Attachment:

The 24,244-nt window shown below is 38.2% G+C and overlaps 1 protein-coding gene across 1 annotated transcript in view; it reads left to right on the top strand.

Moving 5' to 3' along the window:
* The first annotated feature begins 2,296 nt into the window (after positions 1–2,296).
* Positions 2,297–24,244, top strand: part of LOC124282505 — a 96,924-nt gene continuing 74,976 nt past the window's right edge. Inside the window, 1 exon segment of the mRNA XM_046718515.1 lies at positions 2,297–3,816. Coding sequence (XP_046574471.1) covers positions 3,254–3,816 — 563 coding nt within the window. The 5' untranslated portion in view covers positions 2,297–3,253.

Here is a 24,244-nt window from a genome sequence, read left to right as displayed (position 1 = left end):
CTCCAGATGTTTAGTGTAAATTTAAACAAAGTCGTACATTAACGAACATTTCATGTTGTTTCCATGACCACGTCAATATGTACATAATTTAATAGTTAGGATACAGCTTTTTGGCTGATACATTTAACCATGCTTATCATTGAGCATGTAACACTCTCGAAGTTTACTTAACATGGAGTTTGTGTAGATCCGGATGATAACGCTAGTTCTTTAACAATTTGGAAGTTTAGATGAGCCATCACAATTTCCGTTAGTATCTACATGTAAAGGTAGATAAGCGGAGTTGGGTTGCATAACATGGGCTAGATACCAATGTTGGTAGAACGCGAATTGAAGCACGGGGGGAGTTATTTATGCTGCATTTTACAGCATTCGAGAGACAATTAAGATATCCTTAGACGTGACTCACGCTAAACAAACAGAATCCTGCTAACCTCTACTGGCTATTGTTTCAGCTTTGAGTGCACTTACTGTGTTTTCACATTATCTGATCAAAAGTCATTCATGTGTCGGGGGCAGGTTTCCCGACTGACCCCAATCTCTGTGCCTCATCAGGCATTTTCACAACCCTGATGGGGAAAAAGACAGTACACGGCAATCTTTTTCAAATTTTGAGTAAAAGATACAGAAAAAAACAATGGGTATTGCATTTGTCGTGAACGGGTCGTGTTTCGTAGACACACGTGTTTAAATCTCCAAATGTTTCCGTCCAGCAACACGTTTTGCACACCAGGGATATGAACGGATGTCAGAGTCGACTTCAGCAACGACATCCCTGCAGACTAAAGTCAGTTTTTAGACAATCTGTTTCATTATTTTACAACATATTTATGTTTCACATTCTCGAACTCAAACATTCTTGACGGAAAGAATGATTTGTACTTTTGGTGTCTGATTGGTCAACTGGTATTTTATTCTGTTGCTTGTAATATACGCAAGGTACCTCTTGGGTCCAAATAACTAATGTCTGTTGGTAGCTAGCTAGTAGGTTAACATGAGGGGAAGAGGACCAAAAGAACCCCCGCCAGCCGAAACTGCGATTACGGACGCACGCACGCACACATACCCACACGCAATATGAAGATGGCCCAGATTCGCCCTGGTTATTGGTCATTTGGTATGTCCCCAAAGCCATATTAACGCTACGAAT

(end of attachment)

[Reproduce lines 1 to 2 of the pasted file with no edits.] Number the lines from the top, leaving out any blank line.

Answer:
The 24,244-nt window shown below is 38.2% G+C and overlaps 1 protein-coding gene across 1 annotated transcript in view; it reads left to right on the top strand.

Moving 5' to 3' along the window: